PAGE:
But both sheep and their owners have adjusted well to the move. “The Southdowns are thriving. I tupped them in a woody area on the farm, they are the sort of breed that can be run in quite challenging environments,’’says Max.
He tups from September 30th, keeping the rams with the ewes for four weeks.
Because Max buys in ewes, he tries to use his own rams as much as possible, however, he bought a Chaileybrook ram which he has used and is very happy with.
The flock mostly scans at over 180%.
The ewes lamb indoors from February 10th. Because they require so little input, Max manages the lambing before and after school with his parents keeping an eye on the animals for him during the day.
One ewe produced a surprise in 2016 –quads. “All four survived for a couple of days but after that we sadly lost two.’’ One of the quad rams was used for tupping in 2017.
Ewes and lambs are turned out soon after lambing and left alone until weaning. Well grown lambs are sold off their mothers and go straight to the abattoir; later in the season lambs are sold through a market.
Lambs are sheared at four months to encourage growth and the wool sold to Devon-based Southdown duvet supplier Jessica Cross.
Max advocates a tough cull policy
Any ram lambs with bad feet are culled. “You have got to be harsh with feet,’’says Max. He also culls animals that don’t have the length he targets.
Max’s plan for 2018 is to register with the Southdown Signet Group to scan for muscle and
fat. “Customers don’t want to buy sheep based on what they look like, these days they want figures.’’
Apart from the lambing period, the flock doesn’t take up too much of his time. “I check on the sheep but never really have to touch them and I hardly ever feed them.
“When I do give them a bit of feed, before lambing, I do this in the morning then get all the other jobs done when I get home from school.’’
School is Bro Dinefwr at nearby Llandeilo. He plans to further his education at agricultural college and to then venture overseas for a while to shear.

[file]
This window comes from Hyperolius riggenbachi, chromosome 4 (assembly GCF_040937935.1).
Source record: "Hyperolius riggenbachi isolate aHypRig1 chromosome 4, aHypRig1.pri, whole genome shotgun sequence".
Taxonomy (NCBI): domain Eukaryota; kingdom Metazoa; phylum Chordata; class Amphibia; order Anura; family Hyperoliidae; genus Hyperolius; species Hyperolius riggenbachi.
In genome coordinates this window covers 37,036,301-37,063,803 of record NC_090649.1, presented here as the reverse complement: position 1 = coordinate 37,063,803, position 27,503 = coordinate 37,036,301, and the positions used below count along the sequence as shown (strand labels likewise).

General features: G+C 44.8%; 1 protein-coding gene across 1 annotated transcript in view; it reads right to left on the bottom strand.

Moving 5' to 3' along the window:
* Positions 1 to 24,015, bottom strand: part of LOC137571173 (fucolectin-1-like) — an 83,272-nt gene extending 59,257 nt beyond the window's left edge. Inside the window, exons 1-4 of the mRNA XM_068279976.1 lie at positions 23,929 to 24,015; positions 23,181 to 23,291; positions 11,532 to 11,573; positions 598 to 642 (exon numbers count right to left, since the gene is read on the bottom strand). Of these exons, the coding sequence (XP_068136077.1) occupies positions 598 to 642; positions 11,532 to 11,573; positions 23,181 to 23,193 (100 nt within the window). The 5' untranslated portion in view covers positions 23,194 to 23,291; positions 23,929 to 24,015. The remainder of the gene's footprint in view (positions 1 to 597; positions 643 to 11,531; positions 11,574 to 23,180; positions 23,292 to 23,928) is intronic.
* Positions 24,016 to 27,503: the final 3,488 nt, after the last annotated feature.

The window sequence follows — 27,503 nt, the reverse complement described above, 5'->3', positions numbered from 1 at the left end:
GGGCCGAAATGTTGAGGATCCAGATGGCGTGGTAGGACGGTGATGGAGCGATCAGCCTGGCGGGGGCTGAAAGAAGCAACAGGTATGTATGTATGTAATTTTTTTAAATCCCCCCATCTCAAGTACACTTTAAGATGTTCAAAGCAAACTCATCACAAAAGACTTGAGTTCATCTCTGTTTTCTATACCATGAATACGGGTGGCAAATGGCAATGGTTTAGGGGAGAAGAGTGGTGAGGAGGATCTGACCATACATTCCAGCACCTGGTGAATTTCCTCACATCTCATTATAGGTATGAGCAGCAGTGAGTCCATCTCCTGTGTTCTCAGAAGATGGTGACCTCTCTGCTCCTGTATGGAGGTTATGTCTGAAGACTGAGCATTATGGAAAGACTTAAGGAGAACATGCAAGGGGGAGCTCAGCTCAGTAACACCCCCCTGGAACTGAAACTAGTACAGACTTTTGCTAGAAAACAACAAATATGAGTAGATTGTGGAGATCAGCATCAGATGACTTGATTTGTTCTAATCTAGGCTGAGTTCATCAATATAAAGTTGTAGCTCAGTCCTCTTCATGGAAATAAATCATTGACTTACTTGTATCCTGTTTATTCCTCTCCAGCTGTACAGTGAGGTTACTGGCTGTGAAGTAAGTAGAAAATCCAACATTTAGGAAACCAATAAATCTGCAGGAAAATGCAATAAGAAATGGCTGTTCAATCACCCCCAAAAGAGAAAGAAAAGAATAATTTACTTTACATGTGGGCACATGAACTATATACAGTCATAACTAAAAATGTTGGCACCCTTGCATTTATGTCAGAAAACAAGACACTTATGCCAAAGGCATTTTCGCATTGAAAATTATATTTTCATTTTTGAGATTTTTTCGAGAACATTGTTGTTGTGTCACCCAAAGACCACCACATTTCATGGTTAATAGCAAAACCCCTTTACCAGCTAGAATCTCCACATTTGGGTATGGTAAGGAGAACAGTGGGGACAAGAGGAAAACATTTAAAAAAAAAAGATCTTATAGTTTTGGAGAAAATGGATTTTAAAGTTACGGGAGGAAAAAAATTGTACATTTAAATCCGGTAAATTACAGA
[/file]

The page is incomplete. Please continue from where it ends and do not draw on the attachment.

Making a name for himself
Max has already made a name for himself among Southdown breeders. In 2017, he won the Southdown Sheep Society’s newcomer flock competition; also the Paynter Wool Trophy for the flock with the best wool.
In 2018 he is aiming to AI the entire flock to accelerate improvement. “I still have a few short ewes and want to increase the length overall. I also want to increase numbers.’’
But to increase numbers he will need to find more land - Steve and Penny have a flock of 1200 Lleyn, Poll Dorset and Cheviot ewes. They don’t charge Max rent for his ewes –he provides labour in return - but are drawing the line at further expansion.
“I’m hoping to take on some land but it isn’t easy to come by and the figures have to stack up,’’says Max.
He admits he first went into breeding Southdowns as a hobby but quickly came to realise the potential of the breed.
“Southdowns were the original terminal breed. Their popularity dwindled but now people are
rediscovering their potential for finishing on forage-based systems.
“They are fast growing and can be sold off their mothers without the need for supplementary
“Dad has used my rams on over 300 ewes this year and a few of my rams have been sold to family friends to be used over different breeds. I’m very excited to see the results!’’